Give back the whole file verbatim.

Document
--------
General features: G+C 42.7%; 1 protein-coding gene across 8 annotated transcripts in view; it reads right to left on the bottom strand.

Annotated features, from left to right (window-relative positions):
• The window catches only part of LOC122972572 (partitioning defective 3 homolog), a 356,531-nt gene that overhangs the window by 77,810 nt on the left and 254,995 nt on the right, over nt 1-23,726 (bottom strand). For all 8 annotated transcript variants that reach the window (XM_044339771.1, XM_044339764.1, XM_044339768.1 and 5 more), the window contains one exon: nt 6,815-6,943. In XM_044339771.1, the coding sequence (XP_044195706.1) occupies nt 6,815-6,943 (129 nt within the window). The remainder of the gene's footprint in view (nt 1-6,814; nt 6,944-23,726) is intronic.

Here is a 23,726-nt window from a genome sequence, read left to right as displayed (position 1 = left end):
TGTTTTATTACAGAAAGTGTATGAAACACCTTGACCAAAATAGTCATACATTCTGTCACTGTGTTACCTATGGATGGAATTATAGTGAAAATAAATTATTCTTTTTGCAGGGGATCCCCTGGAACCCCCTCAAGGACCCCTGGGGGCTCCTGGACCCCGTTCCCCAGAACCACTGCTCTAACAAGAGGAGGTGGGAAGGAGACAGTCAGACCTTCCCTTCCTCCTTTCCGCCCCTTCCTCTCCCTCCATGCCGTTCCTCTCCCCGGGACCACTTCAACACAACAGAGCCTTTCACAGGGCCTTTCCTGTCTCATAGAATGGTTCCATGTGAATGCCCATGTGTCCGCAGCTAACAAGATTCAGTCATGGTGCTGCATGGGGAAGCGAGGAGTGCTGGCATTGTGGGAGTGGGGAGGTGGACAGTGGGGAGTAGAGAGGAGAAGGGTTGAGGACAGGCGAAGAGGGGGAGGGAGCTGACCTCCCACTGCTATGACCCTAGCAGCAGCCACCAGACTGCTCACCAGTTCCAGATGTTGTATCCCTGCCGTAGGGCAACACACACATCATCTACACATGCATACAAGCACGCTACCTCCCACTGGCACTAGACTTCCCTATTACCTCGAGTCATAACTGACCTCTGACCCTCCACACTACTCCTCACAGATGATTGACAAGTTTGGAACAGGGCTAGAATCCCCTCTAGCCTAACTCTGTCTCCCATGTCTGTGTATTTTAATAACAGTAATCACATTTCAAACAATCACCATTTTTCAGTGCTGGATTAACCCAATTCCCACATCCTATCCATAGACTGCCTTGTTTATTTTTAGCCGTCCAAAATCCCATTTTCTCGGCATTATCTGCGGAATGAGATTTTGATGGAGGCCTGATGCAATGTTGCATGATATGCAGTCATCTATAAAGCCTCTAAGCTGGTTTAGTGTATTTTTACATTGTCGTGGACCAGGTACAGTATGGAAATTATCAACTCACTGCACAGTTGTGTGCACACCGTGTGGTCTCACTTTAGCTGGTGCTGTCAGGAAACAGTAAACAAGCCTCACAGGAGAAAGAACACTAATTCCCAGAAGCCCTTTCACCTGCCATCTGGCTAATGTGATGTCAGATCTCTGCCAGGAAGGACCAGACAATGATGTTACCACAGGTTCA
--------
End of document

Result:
General features: G+C 42.7%; 1 protein-coding gene across 8 annotated transcripts in view; it reads right to left on the bottom strand.

Annotated features, from left to right (window-relative positions):
• The window catches only part of LOC122972572 (partitioning defective 3 homolog), a 356,531-nt gene that overhangs the window by 77,810 nt on the left and 254,995 nt on the right, over nt 1-23,726 (bottom strand). For all 8 annotated transcript variants that reach the window (XM_044339771.1, XM_044339764.1, XM_044339768.1 and 5 more), the window contains one exon: nt 6,815-6,943. In XM_044339771.1, the coding sequence (XP_044195706.1) occupies nt 6,815-6,943 (129 nt within the window). The remainder of the gene's footprint in view (nt 1-6,814; nt 6,944-23,726) is intronic.

Here is a 23,726-nt window from a genome sequence, read left to right as displayed (position 1 = left end):
TGTTTTATTACAGAAAGTGTATGAAACACCTTGACCAAAATAGTCATACATTCTGTCACTGTGTTACCTATGGATGGAATTATAGTGAAAATAAATTATTCTTTTTGCAGGGGATCCCCTGGAACCCCCTCAAGGACCCCTGGGGGCTCCTGGACCCCGTTCCCCAGAACCACTGCTCTAACAAGAGGAGGTGGGAAGGAGACAGTCAGACCTTCCCTTCCTCCTTTCCGCCCCTTCCTCTCCCTCCATGCCGTTCCTCTCCCCGGGACCACTTCAACACAACAGAGCCTTTCACAGGGCCTTTCCTGTCTCATAGAATGGTTCCATGTGAATGCCCATGTGTCCGCAGCTAACAAGATTCAGTCATGGTGCTGCATGGGGAAGCGAGGAGTGCTGGCATTGTGGGAGTGGGGAGGTGGACAGTGGGGAGTAGAGAGGAGAAGGGTTGAGGACAGGCGAAGAGGGGGAGGGAGCTGACCTCCCACTGCTATGACCCTAGCAGCAGCCACCAGACTGCTCACCAGTTCCAGATGTTGTATCCCTGCCGTAGGGCAACACACACATCATCTACACATGCATACAAGCACGCTACCTCCCACTGGCACTAGACTTCCCTATTACCTCGAGTCATAACTGACCTCTGACCCTCCACACTACTCCTCACAGATGATTGACAAGTTTGGAACAGGGCTAGAATCCCCTCTAGCCTAACTCTGTCTCCCATGTCTGTGTATTTTAATAACAGTAATCACATTTCAAACAATCACCATTTTTCAGTGCTGGATTAACCCAATTCCCACATCCTATCCATAGACTGCCTTGTTTATTTTTAGCCGTCCAAAATCCCATTTTCTCGGCATTATCTGCGGAATGAGATTTTGATGGAGGCCTGATGCAATGTTGCATGATATGCAGTCATCTATAAAGCCTCTAAGCTGGTTTAGTGTATTTTTACATTGTCGTGGACCAGGTACAGTATGGAAATTATCAACTCACTGCACAGTTGTGTGCACACCGTGTGGTCTCACTTTAGCTGGTGCTGTCAGGAAACAGTAAACAAGCCTCACAGGAGAAAGAACACTAATTCCCAGAAGCCCTTTCACCTGCCATCTGGCTAATGTGATGTCAGATCTCTGCCAGGAAGGACCAGACAATGATGTTACCACAGGTTCA